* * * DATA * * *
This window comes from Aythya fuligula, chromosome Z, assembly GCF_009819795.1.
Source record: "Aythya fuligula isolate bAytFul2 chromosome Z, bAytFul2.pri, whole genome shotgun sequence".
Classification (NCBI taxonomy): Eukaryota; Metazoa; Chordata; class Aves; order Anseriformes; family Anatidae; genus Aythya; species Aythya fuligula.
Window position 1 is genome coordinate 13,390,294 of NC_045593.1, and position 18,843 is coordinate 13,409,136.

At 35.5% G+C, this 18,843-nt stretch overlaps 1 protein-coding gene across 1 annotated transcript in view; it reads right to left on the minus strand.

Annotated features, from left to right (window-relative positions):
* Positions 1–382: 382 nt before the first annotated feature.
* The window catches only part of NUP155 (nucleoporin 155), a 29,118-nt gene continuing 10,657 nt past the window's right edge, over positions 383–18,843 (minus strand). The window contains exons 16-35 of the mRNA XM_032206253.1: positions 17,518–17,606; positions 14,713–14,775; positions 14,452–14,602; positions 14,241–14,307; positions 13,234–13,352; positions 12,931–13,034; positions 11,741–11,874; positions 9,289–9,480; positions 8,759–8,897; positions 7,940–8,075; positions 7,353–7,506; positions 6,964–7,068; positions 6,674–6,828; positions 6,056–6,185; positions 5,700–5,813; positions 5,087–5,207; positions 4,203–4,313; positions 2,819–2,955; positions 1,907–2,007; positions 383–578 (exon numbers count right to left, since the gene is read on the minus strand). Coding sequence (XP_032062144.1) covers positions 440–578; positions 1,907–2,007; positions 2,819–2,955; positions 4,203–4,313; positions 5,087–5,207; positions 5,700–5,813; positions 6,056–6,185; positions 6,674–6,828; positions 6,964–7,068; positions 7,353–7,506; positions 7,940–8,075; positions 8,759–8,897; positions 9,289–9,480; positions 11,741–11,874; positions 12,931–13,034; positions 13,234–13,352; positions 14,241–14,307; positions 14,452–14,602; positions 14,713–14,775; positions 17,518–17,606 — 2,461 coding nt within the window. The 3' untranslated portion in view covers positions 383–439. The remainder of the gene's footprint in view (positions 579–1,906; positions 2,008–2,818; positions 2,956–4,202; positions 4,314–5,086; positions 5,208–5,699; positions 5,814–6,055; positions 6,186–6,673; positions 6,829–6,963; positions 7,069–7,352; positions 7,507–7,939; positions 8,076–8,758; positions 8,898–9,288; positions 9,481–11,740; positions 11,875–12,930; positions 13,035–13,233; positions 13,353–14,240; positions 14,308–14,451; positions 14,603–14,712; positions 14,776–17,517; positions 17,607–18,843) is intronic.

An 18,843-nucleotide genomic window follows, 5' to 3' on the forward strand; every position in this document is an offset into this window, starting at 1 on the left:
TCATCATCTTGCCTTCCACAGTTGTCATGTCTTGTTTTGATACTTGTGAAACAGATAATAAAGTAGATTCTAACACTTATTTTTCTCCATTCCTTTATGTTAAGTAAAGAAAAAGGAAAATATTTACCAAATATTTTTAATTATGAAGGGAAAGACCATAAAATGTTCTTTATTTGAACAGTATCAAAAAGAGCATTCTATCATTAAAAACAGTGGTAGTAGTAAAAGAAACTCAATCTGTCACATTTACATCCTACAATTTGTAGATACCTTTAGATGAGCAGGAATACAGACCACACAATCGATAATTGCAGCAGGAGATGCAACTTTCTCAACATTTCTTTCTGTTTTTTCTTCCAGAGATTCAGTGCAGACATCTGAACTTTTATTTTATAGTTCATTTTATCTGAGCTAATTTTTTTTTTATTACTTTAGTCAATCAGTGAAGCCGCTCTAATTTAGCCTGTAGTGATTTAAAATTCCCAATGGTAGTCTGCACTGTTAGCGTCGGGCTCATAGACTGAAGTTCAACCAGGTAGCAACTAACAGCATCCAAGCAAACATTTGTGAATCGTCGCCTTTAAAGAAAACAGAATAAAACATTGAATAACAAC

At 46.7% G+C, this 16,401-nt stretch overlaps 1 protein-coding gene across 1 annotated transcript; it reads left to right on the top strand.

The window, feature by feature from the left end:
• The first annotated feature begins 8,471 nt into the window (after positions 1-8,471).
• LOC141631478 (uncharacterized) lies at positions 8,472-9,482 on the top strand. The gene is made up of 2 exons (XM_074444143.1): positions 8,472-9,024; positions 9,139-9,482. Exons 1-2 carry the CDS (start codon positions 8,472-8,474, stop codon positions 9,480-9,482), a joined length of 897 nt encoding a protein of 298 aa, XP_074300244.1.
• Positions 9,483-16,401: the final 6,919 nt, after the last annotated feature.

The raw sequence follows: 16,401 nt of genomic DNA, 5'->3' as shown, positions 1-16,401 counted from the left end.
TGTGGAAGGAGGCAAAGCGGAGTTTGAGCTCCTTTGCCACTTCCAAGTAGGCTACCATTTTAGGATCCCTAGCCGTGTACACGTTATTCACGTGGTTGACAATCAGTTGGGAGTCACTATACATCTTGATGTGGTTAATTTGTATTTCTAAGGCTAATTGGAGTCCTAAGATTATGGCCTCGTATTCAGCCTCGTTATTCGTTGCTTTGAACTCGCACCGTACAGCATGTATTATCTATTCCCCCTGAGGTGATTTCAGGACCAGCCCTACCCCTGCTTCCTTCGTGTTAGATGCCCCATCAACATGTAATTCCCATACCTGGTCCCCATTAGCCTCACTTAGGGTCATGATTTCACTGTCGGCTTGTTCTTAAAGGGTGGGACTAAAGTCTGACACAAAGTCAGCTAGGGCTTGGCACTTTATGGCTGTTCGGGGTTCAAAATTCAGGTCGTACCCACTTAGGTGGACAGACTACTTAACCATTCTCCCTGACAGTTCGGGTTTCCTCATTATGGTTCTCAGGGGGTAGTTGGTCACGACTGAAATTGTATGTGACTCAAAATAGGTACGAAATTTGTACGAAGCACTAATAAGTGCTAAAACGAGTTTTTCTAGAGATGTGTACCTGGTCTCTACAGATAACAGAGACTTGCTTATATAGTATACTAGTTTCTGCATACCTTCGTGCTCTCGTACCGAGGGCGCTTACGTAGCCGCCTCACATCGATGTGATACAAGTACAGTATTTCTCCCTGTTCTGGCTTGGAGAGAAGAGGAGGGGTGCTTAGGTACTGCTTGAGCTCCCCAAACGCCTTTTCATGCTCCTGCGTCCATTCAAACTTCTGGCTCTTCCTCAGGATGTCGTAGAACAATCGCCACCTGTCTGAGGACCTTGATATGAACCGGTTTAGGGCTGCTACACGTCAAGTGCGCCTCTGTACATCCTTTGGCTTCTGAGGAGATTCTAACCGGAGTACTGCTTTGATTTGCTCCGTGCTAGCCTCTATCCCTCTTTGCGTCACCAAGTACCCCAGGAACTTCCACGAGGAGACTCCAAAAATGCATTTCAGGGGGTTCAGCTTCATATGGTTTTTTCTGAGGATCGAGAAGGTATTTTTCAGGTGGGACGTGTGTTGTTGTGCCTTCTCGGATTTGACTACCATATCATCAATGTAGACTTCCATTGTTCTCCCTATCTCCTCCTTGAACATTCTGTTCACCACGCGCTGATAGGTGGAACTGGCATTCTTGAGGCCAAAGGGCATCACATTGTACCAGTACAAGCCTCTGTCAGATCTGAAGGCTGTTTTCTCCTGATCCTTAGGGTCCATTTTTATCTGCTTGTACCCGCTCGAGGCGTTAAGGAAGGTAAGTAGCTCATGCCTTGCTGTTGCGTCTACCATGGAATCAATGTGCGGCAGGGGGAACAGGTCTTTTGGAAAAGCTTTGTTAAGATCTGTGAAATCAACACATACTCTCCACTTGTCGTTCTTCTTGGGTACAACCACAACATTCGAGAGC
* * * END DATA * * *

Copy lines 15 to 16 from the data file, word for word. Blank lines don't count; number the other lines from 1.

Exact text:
• Positions 9,483-16,401: the final 6,919 nt, after the last annotated feature.

The raw sequence follows: 16,401 nt of genomic DNA, 5'->3' as shown, positions 1-16,401 counted from the left end.